It was good to see a local landmark, the windmill on Reigate Heath, being used as an example to illustrate the use of layers. Here an upwards shot taken to avoid the clutter at ground level had resulted in featureless sky and chromatic aberration. Darren took us through the purpose of each editing layer until the final image was revealed.



Hand held’ was a fascinating example of a composite image with numerous layers being used to create the transparency of the i-phone and the smaller details such as the shadows under the icons. Darren’s attention to detail and the work involved in creating this image was very impressive, notably in the accuracy of the layer masks.

All in all this was a very informative evening, and very much more rewarding than trying to learn new techniques from a book!

Darren’s website can be found at


Street Photography – 20th October 2014 - Trevor Gellard FRPS

Report by Les Dyson

Trevor Gellard is a Fellow of the Royal Photographic Society. He is a judge and a lecturer to camera clubs. He is Chairman of the L Distinctions Panel and a panel member on the Visual Arts Panel at the Royal Photographic Society. Trevor has exhibited at International Exhibitions, and has had several one man exhibitions. He is an active member of the Brighton and Hove Camera Club and also a member of the London Salon.

He told us that his subject ‘Street Photography’ is a passion. It is one he is able to indulge to excellent effect in his home town of Brighton. In many of the prints he showed us, Brighton provides the background, the people, the parades, the pier, the protests and the incidents. I think it was Keith Waterhouse who once described Brighton ‘as looking like a town that’s helping police with their enquiries’, and Trevor just walks by, with his camera mostly at waist level, presses the shutter release and walks back and does it again. He says he has had a fair share of warnings, but his images are real, with real people doing things that real people do.

Many of his prints are in black and white, taken with available light, and he started his photography using print film and transparencies, developing his images and using his dark room skills to create the final print. He has continued his photography using digital technology to take and improve his images. He said that he is not just a photographer, but an image maker. He illustrated this with a print of his subject blowing bubbles…and in this case a few more bubbles than she actually blew!

I’ll just recap on some of the images we were shown. In fact having begun by telling us we would be seeing images from mostly around the Brighton area, he took us immediately to Cadiz in Andalusia where he showed us how you can be surprised when you actually see all of the elements in the print of the subject that you have taken.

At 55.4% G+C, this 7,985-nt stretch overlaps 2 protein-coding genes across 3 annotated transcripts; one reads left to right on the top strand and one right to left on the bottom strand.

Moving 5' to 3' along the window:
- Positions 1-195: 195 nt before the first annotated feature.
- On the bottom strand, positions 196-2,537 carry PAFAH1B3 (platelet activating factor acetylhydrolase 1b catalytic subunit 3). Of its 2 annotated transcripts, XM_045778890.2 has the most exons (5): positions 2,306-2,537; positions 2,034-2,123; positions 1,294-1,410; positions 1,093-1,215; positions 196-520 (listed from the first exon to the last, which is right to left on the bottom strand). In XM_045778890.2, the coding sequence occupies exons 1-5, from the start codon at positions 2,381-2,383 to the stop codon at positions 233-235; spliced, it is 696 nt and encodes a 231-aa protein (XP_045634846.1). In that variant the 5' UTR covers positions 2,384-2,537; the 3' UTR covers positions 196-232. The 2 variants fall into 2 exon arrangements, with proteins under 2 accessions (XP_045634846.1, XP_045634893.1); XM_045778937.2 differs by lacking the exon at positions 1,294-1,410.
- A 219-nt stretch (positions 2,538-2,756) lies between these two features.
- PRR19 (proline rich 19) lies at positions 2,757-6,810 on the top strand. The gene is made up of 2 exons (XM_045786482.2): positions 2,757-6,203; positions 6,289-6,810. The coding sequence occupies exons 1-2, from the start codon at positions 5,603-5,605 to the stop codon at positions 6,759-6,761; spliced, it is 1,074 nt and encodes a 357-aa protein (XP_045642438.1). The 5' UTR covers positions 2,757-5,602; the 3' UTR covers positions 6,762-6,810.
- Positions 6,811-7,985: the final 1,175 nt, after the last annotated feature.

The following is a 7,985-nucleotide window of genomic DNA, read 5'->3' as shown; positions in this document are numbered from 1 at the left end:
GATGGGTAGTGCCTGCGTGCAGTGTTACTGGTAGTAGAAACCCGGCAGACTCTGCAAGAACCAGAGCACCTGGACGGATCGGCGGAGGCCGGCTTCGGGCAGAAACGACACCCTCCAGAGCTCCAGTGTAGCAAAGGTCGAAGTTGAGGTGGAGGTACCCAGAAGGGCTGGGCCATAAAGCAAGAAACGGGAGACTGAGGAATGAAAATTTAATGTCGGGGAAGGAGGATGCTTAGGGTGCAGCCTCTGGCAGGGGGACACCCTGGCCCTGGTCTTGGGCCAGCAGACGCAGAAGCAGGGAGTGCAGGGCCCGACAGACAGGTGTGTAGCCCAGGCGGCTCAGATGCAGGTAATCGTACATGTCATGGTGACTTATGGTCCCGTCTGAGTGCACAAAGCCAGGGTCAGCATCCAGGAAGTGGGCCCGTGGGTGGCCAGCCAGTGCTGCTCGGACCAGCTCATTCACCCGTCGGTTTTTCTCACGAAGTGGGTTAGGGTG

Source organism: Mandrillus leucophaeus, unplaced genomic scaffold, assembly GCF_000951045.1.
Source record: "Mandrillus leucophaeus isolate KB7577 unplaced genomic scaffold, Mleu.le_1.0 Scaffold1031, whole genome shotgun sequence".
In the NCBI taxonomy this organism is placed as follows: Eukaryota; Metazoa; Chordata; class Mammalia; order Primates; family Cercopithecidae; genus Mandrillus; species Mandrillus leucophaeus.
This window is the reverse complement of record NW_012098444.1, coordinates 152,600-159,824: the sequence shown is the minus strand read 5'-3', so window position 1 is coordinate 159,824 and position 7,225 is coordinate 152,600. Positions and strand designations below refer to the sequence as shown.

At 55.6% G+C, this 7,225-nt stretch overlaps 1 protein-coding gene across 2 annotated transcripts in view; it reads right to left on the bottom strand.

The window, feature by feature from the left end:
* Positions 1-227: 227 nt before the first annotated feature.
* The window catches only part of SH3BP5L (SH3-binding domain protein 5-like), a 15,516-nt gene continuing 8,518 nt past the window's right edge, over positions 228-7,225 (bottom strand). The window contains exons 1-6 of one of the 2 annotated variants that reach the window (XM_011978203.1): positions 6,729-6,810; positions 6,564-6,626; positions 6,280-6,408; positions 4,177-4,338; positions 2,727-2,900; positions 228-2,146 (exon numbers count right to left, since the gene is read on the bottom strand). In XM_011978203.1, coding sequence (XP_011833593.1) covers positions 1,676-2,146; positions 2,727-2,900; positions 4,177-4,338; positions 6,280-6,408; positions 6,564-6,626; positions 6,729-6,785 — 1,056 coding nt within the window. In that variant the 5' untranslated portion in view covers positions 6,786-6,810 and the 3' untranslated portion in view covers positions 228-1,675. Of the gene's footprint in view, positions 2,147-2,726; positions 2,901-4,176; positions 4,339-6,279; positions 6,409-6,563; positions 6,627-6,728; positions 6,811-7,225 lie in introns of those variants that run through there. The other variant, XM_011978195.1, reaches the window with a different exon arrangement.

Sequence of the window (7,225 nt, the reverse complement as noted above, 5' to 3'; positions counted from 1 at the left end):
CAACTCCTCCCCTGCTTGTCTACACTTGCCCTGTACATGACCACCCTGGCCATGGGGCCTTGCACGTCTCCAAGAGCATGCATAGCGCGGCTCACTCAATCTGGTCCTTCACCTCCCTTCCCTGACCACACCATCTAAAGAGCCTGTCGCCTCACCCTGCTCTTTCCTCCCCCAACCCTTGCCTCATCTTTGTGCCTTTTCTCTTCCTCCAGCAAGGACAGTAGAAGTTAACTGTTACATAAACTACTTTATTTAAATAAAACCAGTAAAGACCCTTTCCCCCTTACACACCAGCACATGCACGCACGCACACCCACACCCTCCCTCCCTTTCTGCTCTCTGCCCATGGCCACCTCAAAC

Then there were shots from Hong Kong which Trevor had used in his RPS Associate Panel. These included press photographers waiting for a politician being interested in why they were the subject of another photographer.

We were returned to England with Covent Garden and Soho as the background providing entertainment and more ‘shopping’. But not the average sort of Mall Shops.

Most of the prints we were shown were printed on matte paper, some on semi-matte, giving strong images without reflection, and in Trevor’s Wimbledon shot, where he saw no tennis, just umbrellas in the rain, the mount was tailored to the pattern of the brollies.

As an avid user of coffee shops myself, I was particularly interested in Trevor’s similar affliction where he sits poised with coffee and camera. In many cases with a fisheye lens (on the camera) and waits for the world to pass him by, recording the curious and artistic with equal enthusiasm. Differential focusing adding interest and reality as appropriate. He describes his technique as knowing the rules and when to break them.

We were shown ‘The Angel of the South’ which included a large kite and a windsock!

Many of Trevor’s images featured the parades and demonstrations that are a part of Brighton life. In one image Trevor took an image of a police thin blue line at some demonstration, and the police photographer in the line is returning the compliment. Later, at a presentation to Worthing Camera Club a member of the audience informed Trevor that he was that police photographer. Trevor’s ability to get involved has resulted in a police horse standing on his toe, and he has used his bus pass as a press card, and has been offered a tent to share the accommodation with the homeless in Preston Park. I think the price of the tent offered was £5000! So maybe his going undercover needs some more work.

Trevor’s Fellowship panel was simply called ‘Between the Piers’ and featured just that, images taken between the Brighton Piers. Some areas of the images were desaturated leaving just a small area of colour within the print, such as the blue car moving between two items of fast food. (Don’t ask, you needed to be there).

Some of the earlier shots we were shown in black and white, were reshown later in colour, as Trevor reiterated that the black and white gave stronger more atmospheric interpretations of the intended subject. The hoop trick on the pier and the circus ringside were good examples of the strength of the black and white images.